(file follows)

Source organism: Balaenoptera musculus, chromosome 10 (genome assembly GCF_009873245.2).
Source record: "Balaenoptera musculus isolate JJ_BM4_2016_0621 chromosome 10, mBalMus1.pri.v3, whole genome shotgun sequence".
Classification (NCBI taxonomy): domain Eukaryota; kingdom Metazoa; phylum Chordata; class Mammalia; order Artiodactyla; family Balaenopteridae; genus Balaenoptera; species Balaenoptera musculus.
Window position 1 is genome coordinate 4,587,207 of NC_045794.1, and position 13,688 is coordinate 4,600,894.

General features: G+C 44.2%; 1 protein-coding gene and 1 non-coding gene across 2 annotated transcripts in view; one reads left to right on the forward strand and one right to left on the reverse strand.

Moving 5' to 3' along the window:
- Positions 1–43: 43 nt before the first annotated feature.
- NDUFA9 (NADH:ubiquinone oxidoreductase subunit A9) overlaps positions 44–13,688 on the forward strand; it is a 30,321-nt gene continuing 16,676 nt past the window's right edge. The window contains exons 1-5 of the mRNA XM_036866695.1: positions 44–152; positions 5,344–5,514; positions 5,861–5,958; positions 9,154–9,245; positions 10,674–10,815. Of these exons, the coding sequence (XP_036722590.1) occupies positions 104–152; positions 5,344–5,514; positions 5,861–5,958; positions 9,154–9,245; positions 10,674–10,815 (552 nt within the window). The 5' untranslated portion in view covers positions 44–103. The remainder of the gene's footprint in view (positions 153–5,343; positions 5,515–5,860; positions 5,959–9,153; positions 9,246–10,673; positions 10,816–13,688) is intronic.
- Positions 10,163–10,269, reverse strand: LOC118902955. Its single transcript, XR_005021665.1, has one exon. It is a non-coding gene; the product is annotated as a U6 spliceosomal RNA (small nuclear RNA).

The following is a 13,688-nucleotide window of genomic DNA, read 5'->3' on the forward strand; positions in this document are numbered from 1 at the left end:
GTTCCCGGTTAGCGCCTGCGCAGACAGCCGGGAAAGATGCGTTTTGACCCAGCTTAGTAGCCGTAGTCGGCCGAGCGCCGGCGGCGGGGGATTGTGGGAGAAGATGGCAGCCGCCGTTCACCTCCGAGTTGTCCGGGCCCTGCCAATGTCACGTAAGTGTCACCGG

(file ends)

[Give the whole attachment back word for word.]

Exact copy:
Source organism: Balaenoptera musculus, chromosome 10 (genome assembly GCF_009873245.2).
Source record: "Balaenoptera musculus isolate JJ_BM4_2016_0621 chromosome 10, mBalMus1.pri.v3, whole genome shotgun sequence".
Classification (NCBI taxonomy): domain Eukaryota; kingdom Metazoa; phylum Chordata; class Mammalia; order Artiodactyla; family Balaenopteridae; genus Balaenoptera; species Balaenoptera musculus.
Window position 1 is genome coordinate 4,587,207 of NC_045794.1, and position 13,688 is coordinate 4,600,894.

General features: G+C 44.2%; 1 protein-coding gene and 1 non-coding gene across 2 annotated transcripts in view; one reads left to right on the forward strand and one right to left on the reverse strand.

Moving 5' to 3' along the window:
- Positions 1–43: 43 nt before the first annotated feature.
- NDUFA9 (NADH:ubiquinone oxidoreductase subunit A9) overlaps positions 44–13,688 on the forward strand; it is a 30,321-nt gene continuing 16,676 nt past the window's right edge. The window contains exons 1-5 of the mRNA XM_036866695.1: positions 44–152; positions 5,344–5,514; positions 5,861–5,958; positions 9,154–9,245; positions 10,674–10,815. Of these exons, the coding sequence (XP_036722590.1) occupies positions 104–152; positions 5,344–5,514; positions 5,861–5,958; positions 9,154–9,245; positions 10,674–10,815 (552 nt within the window). The 5' untranslated portion in view covers positions 44–103. The remainder of the gene's footprint in view (positions 153–5,343; positions 5,515–5,860; positions 5,959–9,153; positions 9,246–10,673; positions 10,816–13,688) is intronic.
- Positions 10,163–10,269, reverse strand: LOC118902955. Its single transcript, XR_005021665.1, has one exon. It is a non-coding gene; the product is annotated as a U6 spliceosomal RNA (small nuclear RNA).

The following is a 13,688-nucleotide window of genomic DNA, read 5'->3' on the forward strand; positions in this document are numbered from 1 at the left end:
GTTCCCGGTTAGCGCCTGCGCAGACAGCCGGGAAAGATGCGTTTTGACCCAGCTTAGTAGCCGTAGTCGGCCGAGCGCCGGCGGCGGGGGATTGTGGGAGAAGATGGCAGCCGCCGTTCACCTCCGAGTTGTCCGGGCCCTGCCAATGTCACGTAAGTGTCACCGG